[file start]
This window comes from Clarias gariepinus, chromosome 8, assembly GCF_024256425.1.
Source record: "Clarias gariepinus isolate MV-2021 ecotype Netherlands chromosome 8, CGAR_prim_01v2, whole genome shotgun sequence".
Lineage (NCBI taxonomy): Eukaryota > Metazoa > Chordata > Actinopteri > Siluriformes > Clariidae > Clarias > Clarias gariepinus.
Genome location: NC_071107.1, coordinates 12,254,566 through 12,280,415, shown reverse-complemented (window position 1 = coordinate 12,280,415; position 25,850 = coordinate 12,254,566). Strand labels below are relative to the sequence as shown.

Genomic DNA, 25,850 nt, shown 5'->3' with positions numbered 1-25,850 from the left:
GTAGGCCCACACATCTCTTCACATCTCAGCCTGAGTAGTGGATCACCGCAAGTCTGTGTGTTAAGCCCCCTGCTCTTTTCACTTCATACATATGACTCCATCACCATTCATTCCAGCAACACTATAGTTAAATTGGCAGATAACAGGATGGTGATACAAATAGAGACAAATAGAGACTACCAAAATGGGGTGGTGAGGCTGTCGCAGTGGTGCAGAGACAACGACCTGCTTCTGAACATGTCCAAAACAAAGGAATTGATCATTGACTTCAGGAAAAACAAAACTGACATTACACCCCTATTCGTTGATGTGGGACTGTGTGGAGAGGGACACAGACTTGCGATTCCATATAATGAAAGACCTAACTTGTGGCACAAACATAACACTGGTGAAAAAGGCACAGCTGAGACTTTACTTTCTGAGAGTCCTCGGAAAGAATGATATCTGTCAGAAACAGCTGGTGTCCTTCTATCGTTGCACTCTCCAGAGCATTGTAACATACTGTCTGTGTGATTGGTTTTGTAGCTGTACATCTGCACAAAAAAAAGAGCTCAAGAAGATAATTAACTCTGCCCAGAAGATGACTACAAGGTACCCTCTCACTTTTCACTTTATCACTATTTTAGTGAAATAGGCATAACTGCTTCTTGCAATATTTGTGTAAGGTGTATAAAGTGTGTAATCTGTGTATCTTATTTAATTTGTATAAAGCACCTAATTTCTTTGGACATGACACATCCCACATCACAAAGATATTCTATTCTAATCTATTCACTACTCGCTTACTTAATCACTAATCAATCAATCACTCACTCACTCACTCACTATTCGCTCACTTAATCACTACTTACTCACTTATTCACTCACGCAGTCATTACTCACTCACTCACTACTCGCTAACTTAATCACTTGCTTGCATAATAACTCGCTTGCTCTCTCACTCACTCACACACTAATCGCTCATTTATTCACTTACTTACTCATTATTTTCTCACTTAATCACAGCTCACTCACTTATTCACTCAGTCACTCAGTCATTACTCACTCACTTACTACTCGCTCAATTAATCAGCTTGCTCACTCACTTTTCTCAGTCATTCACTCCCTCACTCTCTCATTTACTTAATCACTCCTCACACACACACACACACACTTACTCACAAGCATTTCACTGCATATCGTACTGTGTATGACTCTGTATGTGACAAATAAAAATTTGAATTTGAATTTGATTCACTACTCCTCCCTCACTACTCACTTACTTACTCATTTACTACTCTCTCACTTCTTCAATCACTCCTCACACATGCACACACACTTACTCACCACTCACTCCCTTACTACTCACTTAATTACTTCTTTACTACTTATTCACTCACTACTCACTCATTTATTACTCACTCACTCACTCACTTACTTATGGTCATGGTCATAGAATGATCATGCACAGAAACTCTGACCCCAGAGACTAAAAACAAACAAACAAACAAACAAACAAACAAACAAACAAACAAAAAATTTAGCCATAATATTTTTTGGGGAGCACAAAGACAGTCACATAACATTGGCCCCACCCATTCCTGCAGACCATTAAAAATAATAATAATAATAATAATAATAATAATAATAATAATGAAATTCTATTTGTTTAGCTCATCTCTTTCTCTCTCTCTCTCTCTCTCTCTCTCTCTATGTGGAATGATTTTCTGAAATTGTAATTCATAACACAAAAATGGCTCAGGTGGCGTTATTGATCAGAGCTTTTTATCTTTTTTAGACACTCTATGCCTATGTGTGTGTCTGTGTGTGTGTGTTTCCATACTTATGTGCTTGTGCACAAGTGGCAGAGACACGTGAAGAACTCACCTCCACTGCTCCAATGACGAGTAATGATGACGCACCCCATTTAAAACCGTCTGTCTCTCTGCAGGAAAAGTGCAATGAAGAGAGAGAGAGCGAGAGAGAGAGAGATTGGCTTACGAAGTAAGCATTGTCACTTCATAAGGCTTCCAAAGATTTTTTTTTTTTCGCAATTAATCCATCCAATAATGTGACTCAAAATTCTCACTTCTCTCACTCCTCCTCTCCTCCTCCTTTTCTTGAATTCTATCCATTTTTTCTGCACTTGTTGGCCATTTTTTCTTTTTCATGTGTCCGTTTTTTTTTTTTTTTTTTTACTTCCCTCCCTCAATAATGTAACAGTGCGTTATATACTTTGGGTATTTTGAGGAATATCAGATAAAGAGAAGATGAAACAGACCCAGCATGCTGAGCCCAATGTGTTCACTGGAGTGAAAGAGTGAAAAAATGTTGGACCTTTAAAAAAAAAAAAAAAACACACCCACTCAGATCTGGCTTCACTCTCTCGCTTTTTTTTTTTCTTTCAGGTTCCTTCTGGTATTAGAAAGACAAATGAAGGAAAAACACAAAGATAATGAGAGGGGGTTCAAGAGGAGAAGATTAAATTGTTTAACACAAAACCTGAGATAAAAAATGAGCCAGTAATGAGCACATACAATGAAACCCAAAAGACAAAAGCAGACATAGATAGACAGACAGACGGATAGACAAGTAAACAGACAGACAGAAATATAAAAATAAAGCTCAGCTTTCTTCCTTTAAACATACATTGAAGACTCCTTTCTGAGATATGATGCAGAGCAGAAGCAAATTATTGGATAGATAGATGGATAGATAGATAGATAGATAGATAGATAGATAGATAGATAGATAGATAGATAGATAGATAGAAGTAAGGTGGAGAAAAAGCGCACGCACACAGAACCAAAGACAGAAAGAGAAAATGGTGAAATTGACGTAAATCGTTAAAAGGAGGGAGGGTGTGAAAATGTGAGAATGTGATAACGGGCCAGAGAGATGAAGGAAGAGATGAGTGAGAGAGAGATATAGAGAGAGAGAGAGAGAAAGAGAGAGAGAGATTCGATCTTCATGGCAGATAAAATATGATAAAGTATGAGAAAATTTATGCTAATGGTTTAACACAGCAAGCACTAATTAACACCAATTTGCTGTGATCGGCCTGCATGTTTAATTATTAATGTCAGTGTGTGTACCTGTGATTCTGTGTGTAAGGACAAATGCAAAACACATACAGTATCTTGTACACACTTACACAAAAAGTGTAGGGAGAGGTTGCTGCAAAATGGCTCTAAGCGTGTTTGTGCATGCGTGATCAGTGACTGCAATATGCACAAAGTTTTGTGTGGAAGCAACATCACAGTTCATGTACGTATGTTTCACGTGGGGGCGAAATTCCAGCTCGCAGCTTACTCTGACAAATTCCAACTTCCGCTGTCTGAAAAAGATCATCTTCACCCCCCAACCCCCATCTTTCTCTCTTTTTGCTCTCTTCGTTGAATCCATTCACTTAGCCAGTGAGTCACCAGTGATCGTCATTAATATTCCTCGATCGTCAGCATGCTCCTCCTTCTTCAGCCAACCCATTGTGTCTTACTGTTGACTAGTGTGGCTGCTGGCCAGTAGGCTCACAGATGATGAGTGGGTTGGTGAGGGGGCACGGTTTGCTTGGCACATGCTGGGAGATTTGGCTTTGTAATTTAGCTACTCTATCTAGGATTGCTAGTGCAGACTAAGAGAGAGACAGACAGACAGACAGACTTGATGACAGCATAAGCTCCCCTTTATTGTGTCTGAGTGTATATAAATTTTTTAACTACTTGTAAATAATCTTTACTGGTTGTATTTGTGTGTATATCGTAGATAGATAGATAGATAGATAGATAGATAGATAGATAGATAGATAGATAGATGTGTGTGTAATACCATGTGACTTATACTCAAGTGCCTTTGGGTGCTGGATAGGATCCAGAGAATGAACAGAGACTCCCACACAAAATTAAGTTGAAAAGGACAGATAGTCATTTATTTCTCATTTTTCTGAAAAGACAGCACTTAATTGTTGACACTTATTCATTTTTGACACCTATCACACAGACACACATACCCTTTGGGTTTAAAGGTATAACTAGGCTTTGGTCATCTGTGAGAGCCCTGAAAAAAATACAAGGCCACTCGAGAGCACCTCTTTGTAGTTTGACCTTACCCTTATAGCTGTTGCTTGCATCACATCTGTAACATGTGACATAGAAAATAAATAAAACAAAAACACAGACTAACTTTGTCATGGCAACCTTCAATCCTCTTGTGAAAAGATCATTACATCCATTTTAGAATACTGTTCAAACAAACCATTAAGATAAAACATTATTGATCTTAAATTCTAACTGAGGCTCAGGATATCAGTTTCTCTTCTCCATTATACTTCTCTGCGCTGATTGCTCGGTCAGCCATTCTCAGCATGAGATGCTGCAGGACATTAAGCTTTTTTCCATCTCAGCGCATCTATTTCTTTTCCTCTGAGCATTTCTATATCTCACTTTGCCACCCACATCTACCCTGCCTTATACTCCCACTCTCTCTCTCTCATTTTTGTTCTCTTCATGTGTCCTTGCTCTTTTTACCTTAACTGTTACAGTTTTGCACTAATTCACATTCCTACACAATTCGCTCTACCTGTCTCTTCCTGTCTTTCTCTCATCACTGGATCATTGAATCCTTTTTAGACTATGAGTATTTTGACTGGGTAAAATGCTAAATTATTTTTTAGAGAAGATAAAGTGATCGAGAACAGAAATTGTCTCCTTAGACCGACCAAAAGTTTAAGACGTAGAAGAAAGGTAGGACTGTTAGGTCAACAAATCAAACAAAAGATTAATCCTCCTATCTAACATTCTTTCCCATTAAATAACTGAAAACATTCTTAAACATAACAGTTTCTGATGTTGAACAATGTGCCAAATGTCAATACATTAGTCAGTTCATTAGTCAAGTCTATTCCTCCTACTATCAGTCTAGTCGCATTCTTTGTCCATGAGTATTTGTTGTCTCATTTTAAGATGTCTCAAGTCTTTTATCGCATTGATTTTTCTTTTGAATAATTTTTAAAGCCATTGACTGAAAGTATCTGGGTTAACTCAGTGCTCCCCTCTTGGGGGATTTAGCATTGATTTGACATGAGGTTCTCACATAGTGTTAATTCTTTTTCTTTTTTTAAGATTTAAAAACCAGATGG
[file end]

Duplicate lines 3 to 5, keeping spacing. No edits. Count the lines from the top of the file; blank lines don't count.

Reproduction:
Lineage (NCBI taxonomy): Eukaryota > Metazoa > Chordata > Actinopteri > Siluriformes > Clariidae > Clarias > Clarias gariepinus.
Genome location: NC_071107.1, coordinates 12,254,566 through 12,280,415, shown reverse-complemented (window position 1 = coordinate 12,280,415; position 25,850 = coordinate 12,254,566). Strand labels below are relative to the sequence as shown.

Genomic DNA, 25,850 nt, shown 5'->3' with positions numbered 1-25,850 from the left: